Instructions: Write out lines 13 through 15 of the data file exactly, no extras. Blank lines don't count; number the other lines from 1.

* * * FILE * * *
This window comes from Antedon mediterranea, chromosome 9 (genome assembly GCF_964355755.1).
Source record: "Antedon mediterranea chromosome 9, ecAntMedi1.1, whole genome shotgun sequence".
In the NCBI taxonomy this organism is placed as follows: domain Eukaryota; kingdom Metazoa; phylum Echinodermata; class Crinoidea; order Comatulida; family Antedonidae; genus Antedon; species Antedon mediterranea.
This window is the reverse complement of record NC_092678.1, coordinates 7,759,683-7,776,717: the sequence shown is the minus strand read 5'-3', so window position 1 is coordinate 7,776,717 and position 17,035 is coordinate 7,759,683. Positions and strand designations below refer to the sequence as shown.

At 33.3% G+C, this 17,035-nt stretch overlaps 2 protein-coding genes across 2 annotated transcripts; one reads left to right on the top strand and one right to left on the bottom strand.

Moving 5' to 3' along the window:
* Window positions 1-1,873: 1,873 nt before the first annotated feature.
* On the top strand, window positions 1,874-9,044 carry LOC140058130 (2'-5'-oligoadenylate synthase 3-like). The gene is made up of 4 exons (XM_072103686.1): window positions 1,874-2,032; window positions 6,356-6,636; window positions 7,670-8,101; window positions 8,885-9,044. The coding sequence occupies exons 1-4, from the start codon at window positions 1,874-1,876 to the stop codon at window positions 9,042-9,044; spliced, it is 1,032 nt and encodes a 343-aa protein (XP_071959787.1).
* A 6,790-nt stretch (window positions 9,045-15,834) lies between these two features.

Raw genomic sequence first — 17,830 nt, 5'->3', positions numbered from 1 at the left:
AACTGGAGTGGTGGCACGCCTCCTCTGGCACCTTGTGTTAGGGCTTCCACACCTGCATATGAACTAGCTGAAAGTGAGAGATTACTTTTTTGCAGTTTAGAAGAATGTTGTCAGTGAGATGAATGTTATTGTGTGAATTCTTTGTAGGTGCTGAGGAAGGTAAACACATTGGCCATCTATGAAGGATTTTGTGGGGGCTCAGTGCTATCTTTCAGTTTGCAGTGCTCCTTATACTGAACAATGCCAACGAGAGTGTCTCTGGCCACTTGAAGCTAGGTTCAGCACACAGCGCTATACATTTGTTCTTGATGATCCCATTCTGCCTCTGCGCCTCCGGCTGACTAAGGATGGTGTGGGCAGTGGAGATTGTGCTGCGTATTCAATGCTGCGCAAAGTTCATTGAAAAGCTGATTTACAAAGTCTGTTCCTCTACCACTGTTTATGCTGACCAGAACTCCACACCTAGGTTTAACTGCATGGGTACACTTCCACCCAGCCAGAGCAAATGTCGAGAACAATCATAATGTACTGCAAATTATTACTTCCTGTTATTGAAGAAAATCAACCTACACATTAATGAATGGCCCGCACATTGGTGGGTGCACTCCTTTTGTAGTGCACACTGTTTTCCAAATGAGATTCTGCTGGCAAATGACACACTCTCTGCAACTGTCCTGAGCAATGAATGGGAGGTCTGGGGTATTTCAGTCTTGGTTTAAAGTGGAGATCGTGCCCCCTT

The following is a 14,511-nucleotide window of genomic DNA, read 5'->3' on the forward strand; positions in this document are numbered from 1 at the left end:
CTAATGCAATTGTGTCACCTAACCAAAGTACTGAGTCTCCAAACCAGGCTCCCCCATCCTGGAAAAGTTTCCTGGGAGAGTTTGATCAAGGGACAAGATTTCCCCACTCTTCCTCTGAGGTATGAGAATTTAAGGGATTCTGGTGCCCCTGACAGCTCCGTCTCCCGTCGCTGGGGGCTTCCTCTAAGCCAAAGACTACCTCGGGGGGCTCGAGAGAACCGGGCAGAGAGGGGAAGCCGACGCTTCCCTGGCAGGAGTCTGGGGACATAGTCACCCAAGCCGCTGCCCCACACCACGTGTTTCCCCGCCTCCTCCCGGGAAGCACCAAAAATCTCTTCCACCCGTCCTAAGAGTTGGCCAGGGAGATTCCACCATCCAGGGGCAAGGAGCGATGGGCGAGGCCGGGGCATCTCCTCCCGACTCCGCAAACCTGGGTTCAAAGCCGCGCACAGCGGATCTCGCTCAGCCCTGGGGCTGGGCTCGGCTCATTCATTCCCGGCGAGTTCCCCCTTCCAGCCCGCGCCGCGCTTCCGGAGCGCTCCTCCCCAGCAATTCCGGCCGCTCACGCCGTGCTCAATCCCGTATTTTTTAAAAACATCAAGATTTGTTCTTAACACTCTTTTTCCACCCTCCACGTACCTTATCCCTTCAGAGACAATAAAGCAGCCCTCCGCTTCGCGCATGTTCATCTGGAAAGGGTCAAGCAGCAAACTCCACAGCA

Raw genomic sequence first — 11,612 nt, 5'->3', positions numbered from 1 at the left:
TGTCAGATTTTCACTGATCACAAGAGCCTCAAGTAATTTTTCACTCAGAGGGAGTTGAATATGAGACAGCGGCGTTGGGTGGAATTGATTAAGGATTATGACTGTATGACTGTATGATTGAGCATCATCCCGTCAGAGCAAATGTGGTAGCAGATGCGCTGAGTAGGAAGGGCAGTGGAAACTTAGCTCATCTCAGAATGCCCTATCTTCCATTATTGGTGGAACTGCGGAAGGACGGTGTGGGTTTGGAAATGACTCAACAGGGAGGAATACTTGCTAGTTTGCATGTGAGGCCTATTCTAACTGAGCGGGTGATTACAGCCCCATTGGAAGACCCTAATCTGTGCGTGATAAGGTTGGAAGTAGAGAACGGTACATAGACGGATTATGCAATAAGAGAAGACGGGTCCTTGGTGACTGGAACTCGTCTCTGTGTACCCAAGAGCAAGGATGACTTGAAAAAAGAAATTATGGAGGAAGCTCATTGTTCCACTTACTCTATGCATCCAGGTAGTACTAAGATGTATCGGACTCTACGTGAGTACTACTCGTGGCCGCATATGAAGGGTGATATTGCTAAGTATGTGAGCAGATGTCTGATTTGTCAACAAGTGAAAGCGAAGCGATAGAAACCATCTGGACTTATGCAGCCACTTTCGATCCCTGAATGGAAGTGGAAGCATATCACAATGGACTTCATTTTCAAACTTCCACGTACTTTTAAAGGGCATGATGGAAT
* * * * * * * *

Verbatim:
CTAATGCAATTGTGTCACCTAACCAAAGTACTGAGTCTCCAAACCAGGCTCCCCCATCCTGGAAAAGTTTCCTGGGAGAGTTTGATCAAGGGACAAGATTTCCCCACTCTTCCTCTGAGGTATGAGAATTTAAGGGATTCTGGTGCCCCTGACAGCTCCGTCTCCCGTCGCTGGGGGCTTCCTCTAAGCCAAAGACTACCTCGGGGGGCTCGAGAGAACCGGGCAGAGAGGGGAAGCCGACGCTTCCCTGGCAGGAGTCTGGGGACATAGTCACCCAAGCCGCTGCCCCACACCACGTGTTTCCCCGCCTCCTCCCGGGAAGCACCAAAAATCTCTTCCACCCGTCCTAAGAGTTGGCCAGGGAGATTCCACCATCCAGGGGCAAGGAGCGATGGGCGAGGCCGGGGCATCTCCTCCCGACTCCGCAAACCTGGGTTCAAAGCCGCGCACAGCGGATCTCGCTCAGCCCTGGGGCTGGGCTCGGCTCATTCATTCCCGGCGAGTTCCCCCTTCCAGCCCGCGCCGCGCTTCCGGAGCGCTCCTCCCCAGCAATTCCGGCCGCTCACGCCGTGCTCAATCCCGTATTTTTTAAAAACATCAAGATTTGTTCTTAACACTCTTTTTCCACCCTCCACGTACCTTATCCCTTCAGAGACAATAAAGCAGCCCTCCGCTTCGCGCATGTTCATCTGGAAAGGGTCAAGCAGCAAACTCCACAGCA

Raw genomic sequence first — 11,612 nt, 5'->3', positions numbered from 1 at the left:
TGTCAGATTTTCACTGATCACAAGAGCCTCAAGTAATTTTTCACTCAGAGGGAGTTGAATATGAGACAGCGGCGTTGGGTGGAATTGATTAAGGATTATGACTGTATGACTGTATGATTGAGCATCATCCCGTCAGAGCAAATGTGGTAGCAGATGCGCTGAGTAGGAAGGGCAGTGGAAACTTAGCTCATCTCAGAATGCCCTATCTTCCATTATTGGTGGAACTGCGGAAGGACGGTGTGGGTTTGGAAATGACTCAACAGGGAGGAATACTTGCTAGTTTGCATGTGAGGCCTATTCTAACTGAGCGGGTGATTACAGCCCCATTGGAAGACCCTAATCTGTGCGTGATAAGGTTGGAAGTAGAGAACGGTACATAGACGGATTATGCAATAAGAGAAGACGGGTCCTTGGTGACTGGAACTCGTCTCTGTGTACCCAAGAGCAAGGATGACTTGAAAAAAGAAATTATGGAGGAAGCTCATTGTTCCACTTACTCTATGCATCCAGGTAGTACTAAGATGTATCGGACTCTACGTGAGTACTACTCGTGGCCGCATATGAAGGGTGATATTGCTAAGTATGTGAGCAGATGTCTGATTTGTCAACAAGTGAAAGCGAAGCGATAGAAACCATCTGGACTTATGCAGCCACTTTCGATCCCTGAATGGAAGTGGAAGCATATCACAATGGACTTCATTTTCAAACTTCCACGTACTTTTAAAGGGCATGATGGAAT